On Wednesday, the Trump administration declared a ban on U.S. federal organizations from purchasing equipment and facilities from China-based firms, for instance, Huawei Technologies. They stated how the reasons behind this ban were increased security concerns.
The White House Office of Management and Budget stated how they are barring the federal procurement of telecom gears, video surveillance products and various other goods from Chinese companies due to concern over how these firms could reveal U.S. trade confidentialities, among other information, to the government of China.
In addition to Huawei, the rules also prohibit contracts to Chinese firms ZTE, Hangzhou Hikvision Digital Technology Company (a camera making firm), Hytera Communications Corporation (a radio systems provider) and Dahua Technology Company (a video surveillance equipment provider).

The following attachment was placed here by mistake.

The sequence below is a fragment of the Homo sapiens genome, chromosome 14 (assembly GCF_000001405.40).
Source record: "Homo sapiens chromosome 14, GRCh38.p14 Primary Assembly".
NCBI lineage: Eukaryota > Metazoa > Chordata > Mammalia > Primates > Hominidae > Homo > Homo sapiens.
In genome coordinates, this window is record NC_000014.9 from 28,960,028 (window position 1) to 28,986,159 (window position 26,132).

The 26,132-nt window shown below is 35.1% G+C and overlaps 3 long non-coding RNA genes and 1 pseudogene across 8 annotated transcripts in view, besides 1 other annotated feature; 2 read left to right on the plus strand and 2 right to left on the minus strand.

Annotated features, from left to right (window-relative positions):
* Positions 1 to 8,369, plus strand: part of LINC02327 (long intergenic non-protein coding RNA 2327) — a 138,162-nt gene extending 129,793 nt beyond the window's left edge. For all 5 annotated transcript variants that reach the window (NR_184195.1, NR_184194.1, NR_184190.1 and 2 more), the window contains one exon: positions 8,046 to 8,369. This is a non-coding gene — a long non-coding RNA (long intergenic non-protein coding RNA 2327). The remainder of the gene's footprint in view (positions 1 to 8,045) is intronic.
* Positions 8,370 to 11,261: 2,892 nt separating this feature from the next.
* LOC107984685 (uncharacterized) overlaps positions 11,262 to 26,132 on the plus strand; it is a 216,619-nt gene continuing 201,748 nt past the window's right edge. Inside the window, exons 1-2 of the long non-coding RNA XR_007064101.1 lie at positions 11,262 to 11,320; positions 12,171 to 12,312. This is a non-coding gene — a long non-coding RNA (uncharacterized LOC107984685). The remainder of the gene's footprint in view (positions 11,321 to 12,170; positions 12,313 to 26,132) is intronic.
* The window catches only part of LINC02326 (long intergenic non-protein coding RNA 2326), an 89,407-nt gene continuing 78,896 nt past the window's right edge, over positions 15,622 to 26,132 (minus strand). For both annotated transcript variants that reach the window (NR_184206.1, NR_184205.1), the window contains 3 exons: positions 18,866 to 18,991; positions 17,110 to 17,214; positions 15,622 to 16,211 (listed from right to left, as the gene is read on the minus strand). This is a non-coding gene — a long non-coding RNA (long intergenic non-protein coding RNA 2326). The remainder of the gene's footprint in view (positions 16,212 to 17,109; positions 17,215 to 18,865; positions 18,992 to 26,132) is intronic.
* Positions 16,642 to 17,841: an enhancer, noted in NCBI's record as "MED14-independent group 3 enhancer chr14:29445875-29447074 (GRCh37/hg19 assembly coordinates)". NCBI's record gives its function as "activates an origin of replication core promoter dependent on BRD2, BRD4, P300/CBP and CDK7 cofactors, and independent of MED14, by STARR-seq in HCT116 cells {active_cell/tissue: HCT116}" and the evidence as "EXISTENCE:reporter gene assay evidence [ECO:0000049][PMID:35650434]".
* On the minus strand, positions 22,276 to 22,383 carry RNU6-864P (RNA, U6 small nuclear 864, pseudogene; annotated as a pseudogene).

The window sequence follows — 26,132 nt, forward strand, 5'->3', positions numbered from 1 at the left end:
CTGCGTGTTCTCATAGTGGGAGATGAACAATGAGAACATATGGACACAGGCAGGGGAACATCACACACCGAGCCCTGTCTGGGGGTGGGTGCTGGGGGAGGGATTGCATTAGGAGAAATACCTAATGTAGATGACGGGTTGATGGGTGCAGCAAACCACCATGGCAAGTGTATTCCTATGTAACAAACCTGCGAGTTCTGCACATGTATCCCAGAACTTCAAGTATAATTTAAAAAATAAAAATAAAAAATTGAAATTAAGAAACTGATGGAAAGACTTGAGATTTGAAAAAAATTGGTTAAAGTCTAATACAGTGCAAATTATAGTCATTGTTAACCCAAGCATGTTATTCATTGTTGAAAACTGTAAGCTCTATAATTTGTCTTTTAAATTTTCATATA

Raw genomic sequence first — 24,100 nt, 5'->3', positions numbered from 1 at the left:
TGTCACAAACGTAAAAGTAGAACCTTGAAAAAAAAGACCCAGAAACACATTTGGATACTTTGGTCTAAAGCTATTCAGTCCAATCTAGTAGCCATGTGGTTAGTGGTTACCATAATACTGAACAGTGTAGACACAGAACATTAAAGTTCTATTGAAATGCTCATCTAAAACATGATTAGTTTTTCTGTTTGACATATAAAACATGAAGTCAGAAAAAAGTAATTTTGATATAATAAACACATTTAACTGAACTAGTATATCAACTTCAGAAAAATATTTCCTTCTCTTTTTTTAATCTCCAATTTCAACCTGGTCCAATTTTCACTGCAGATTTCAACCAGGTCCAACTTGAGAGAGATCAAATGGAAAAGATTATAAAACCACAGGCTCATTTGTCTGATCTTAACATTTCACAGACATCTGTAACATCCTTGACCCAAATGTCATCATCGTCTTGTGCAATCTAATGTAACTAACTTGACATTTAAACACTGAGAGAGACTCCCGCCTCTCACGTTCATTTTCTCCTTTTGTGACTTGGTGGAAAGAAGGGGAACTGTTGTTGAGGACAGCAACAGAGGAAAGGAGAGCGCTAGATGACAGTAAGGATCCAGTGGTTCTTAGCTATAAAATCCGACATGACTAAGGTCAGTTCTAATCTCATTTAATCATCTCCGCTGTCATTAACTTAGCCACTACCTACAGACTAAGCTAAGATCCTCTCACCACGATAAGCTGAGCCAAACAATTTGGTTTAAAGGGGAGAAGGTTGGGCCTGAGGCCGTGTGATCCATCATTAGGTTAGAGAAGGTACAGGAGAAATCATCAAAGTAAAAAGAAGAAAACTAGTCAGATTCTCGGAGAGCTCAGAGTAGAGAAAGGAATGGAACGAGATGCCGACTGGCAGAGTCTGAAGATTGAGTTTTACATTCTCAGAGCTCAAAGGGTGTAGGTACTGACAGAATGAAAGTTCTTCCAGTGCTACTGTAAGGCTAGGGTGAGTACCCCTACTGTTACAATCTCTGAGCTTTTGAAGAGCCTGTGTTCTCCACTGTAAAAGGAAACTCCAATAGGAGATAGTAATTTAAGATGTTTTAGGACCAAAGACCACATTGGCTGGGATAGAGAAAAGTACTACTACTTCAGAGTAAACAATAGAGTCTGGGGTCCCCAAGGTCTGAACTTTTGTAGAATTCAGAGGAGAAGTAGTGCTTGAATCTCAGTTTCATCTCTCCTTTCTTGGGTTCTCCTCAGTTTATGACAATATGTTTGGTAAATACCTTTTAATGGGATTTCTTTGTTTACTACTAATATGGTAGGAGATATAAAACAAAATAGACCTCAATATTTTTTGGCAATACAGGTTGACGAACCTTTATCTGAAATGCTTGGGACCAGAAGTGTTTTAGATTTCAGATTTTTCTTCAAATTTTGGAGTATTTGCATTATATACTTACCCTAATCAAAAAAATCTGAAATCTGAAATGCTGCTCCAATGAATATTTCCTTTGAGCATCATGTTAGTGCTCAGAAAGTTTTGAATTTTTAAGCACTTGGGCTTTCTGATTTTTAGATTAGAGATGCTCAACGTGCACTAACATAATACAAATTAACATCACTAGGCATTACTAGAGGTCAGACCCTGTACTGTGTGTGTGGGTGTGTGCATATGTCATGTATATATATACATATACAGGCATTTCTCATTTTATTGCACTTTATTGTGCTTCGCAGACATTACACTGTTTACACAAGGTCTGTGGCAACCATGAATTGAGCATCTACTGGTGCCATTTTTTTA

The rule which is set to be in effect from next Tuesday is a weighty step takes by the U.S. government in its persistent effort to cut down on potentially threatening Chinese technological equipment.
The rules implement a ban contained in the defense authorization act approved by Congress earlier this year, and the announcement for the implementation has been made a year before Congress’ given deadline of August 2020.
A representative of the Office of Management and Budget, Jacob Wood, stated on Wednesday in a statement how the White House OMB is very committed to protecting the country against foreign threats. He added how the office intends to wholly stand with congress on the implementation of the ban on Chinese firms, including Huawei.
The rule that bars Huawei from acquiring government contracts from the U.S. shall be in effect from the 13th of August while a final rule is concluded.
Huawei has, time and time again, denied the fact that it is controlled by the government of China. It was filed a lawsuit over these limitations against the U.S. government.